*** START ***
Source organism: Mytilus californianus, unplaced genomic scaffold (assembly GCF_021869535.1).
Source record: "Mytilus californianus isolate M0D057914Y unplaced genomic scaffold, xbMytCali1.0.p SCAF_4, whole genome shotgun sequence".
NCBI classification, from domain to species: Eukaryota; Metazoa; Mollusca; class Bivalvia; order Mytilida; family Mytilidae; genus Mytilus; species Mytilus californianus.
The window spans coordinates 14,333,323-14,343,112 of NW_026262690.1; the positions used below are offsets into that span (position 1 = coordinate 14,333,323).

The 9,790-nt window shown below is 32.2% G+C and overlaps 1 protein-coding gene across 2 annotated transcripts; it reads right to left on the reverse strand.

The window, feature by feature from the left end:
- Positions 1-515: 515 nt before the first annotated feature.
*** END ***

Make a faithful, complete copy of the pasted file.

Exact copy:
Source organism: Mytilus californianus, unplaced genomic scaffold (assembly GCF_021869535.1).
Source record: "Mytilus californianus isolate M0D057914Y unplaced genomic scaffold, xbMytCali1.0.p SCAF_4, whole genome shotgun sequence".
NCBI classification, from domain to species: Eukaryota; Metazoa; Mollusca; class Bivalvia; order Mytilida; family Mytilidae; genus Mytilus; species Mytilus californianus.
The window spans coordinates 14,333,323-14,343,112 of NW_026262690.1; the positions used below are offsets into that span (position 1 = coordinate 14,333,323).

The 9,790-nt window shown below is 32.2% G+C and overlaps 1 protein-coding gene across 2 annotated transcripts; it reads right to left on the reverse strand.

The window, feature by feature from the left end:
- Positions 1-515: 515 nt before the first annotated feature.